In the climate of click bait, unreliable journalists and “fake news,” it’s something of an unspoken rule that any you should take any opinion with a pinch of salt.
Professional review writing industries, as well as aggregates, have arguably been irrevocably tainted by financial interests. They are, after all, companies and as such have been formed with requirements (if not objectives) of creating opportunities for revenue generation: to pay the staff, cover overhead investments and ensure the ongoing development of the project.
Issues that affect professional reviews are, however, are shared in many ways by user reviews as well; including unethical practices from retailers, review writers, product creators, and others. It does appear that our hallowed Blockchain technology could provide a solution to some, if not all of these if given a chance, but first, it would do well first to consider what needs to be improved upon.
Problem #1: the conflicts of interest
Having an objective customer reviewer is all good and well but unless the website their review is posted on is managed by similarly minded managers & institutional practices, then there is no guarantee that the message will stay the same by the time it is published.
This is because, much like the professional magazines, the largest part of their revenue most often comes from advertisers and sponsors. To these investors, the audience is a valuable target – having established themselves as consumers by virtue of reading the content, to begin with, and as such, they are mostly comprised of those producers and retailers of the very products being covered by the publication.
There is, therefore, a clear conflict of interest between the review-hosting sites’ respective loyalties to their advertisers, and to their readers. The results of this can be manipulation of the review scores post-publication, censorship/omission of negative reviews, and the fabrication of positive reviews by the shop or manufacturer.
Problem #2: The unreliable reviewers
Shills (Exhibit A)
Shills embody an end result of the aforementioned “conflicts of interest.” These particular individuals often manifest when one party who benefits the sale of a product approaches a reviewer (with either no reputation or with experience/trust-ability from the background) and persuades them to write positively about the product in question in return for a financial inventive or free products themselves.
This can even appear on well-known marketplaces such as Amazon (although compared to the accusations levied against them regarding employee welfare standards, I’d imagine it’s the least of their worries) and contribute to a negative perception of their reviews as being an “untrustworthy measure of quality,” according to Jeff Bercovici at Forbes.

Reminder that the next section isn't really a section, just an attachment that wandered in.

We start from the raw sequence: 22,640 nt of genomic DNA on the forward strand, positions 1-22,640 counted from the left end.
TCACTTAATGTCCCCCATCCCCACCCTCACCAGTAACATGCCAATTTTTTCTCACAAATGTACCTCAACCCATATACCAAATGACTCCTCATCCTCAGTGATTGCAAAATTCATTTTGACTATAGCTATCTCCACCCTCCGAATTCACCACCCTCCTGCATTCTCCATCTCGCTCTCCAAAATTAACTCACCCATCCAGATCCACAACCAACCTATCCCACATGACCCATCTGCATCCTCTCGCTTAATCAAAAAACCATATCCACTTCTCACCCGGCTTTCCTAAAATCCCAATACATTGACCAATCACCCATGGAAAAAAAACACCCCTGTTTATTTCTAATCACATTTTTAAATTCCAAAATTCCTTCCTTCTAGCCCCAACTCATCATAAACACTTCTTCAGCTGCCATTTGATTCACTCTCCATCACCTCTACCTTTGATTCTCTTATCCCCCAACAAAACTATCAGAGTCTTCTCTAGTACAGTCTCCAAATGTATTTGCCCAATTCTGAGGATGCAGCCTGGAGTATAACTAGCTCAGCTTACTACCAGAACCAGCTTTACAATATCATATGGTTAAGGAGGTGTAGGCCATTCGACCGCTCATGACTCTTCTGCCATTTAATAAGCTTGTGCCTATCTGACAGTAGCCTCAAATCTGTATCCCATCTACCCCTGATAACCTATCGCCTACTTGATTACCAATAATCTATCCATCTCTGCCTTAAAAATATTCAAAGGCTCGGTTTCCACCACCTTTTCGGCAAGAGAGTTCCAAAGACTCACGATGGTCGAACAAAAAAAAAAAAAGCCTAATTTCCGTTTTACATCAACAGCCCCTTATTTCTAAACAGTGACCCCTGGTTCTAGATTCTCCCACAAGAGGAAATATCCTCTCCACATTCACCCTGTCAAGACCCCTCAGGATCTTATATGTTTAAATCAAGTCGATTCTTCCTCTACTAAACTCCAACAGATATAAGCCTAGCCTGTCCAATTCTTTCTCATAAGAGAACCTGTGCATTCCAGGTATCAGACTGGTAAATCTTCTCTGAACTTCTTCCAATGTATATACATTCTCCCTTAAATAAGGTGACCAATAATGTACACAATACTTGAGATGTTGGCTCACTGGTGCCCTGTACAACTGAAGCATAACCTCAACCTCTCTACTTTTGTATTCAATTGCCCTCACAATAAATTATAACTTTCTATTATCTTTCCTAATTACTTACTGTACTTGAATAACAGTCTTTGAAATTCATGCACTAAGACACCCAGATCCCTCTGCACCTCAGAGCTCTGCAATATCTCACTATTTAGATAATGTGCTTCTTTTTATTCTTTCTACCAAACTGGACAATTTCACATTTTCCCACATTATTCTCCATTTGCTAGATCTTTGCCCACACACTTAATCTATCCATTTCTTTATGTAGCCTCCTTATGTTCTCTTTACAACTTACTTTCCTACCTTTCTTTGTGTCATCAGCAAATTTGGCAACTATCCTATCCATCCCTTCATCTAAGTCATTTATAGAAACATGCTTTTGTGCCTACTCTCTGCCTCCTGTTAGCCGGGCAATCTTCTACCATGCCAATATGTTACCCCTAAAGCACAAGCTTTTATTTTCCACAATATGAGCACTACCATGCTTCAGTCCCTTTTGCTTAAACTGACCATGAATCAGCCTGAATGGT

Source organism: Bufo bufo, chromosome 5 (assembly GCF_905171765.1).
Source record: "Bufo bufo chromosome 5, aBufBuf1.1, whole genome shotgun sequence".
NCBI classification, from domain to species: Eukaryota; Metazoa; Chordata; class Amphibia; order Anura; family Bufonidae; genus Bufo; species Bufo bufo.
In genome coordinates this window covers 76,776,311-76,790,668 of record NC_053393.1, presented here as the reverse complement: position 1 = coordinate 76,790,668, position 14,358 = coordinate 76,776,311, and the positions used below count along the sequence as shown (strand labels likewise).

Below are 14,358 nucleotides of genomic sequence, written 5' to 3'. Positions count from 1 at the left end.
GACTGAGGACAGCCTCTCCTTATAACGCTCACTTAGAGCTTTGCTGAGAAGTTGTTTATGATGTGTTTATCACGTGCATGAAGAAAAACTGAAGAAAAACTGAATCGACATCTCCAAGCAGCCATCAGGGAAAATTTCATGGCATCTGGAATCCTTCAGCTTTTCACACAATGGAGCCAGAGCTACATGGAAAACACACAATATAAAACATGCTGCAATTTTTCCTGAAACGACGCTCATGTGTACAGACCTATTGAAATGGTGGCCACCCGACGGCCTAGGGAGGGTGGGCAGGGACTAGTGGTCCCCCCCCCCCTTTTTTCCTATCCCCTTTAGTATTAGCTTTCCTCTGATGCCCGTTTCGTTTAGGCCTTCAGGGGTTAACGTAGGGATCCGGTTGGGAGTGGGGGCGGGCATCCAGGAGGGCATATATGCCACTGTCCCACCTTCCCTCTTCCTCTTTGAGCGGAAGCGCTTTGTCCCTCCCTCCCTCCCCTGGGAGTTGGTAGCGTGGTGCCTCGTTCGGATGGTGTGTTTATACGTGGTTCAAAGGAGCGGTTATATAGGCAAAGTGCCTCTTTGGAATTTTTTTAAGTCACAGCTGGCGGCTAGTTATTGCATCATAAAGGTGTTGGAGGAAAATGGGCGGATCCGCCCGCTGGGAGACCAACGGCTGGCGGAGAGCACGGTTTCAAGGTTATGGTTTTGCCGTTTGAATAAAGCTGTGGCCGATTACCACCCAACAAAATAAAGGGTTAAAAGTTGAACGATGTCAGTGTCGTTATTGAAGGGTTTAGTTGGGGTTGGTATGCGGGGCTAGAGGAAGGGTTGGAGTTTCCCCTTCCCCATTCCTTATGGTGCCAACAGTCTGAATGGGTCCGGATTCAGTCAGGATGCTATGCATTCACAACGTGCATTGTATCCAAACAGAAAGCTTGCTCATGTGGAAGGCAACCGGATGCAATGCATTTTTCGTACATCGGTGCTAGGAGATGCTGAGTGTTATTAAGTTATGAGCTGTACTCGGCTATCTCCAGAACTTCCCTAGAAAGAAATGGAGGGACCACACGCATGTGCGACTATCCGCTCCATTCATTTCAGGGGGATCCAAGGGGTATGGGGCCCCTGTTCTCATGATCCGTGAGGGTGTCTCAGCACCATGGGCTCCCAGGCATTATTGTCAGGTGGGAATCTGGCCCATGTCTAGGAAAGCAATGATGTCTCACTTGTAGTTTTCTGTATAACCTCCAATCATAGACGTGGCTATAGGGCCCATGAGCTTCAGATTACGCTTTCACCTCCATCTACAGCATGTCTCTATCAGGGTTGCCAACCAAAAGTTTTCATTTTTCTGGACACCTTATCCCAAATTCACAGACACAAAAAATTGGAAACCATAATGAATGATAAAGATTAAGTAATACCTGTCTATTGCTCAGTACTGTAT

He continues to describe the perpetrators as writers with a “vested interest – a friend, family member, [or] a fan” writing positive reviews” in addition to “notorious “sock puppets” created by novelists skilled in the practice of inventing characters and putting dialogue in their mouths.”
‘Review Bomb’ squads (Exhibit B)
Review bombing is a unique phenomenon which is most frequently associated with video-gaming and nerd culture. “The act of an organized group getting together and tanking the overall user review score.”
It is defined by the collective nature of the “attacks,” often represented by the proximity to which each is posted and to the aftermath of a certain event. They can also be identifiable in their conspiratorial nature, through semi-public announcements made on message-boards such as 4chan.
To clarify: not all instances of contradictory public opinion are examples of review bombs. A recent example presents a dichotomy between audience and reviewer opinions regarding the latest, post-Disney acquisition Star Wars film ‘The Last Jedi.’ It shows that the audience is somewhat active and reasoned in their criticisms.
Although if you were to listen to the politicized pundits, you would believe that everyone here (paying critics, who happen to disagree with their opinions) was a member of an organized “right-wing group.”
The conclusion: a Blockchain solution
A recently launched left-field ICO which appears (or at least claims) to have created a solution based on the Ethereum platform and its Blockchain to these highlighted concerns as well as much more you might not have even thought of. In fact, it is this company and their vision which inspired this piece.
Solution #1: The concern over review scores being manipulated or censored post-publication would be mitigated with Lina’s platform as all information would be stored on the public Blockchain, in addition to being backed up onto a private copy of said information (in a system called a ‘Hybrid Blockchain’). This means that nobody can tamper with it once it’s been submitted without the changes also being a public record.
Solution #2: Lina intents to tackle unreliable reviews by enlisting customers based on skill, experience, and ability. This is before monitoring their progress and customer approval in order to best determine future training/progress paths. With the project being an economy into itself, this allows for a form of compensation which encourages reviewers to contribute, which in turn helps to develop the ecosystem.
Lina.platform is a token based rating system, an economy whose value (and therefore the developer’s primary concern) is in the publication and promotion of high-quality objective reviews; as well as focusing on the development of popular and consistent writers for both prolific in content as well as audience bond.
Their ICO launched on Jan. 15, and you can read more about their detailed plans either on their website or by reading their whitepaper.
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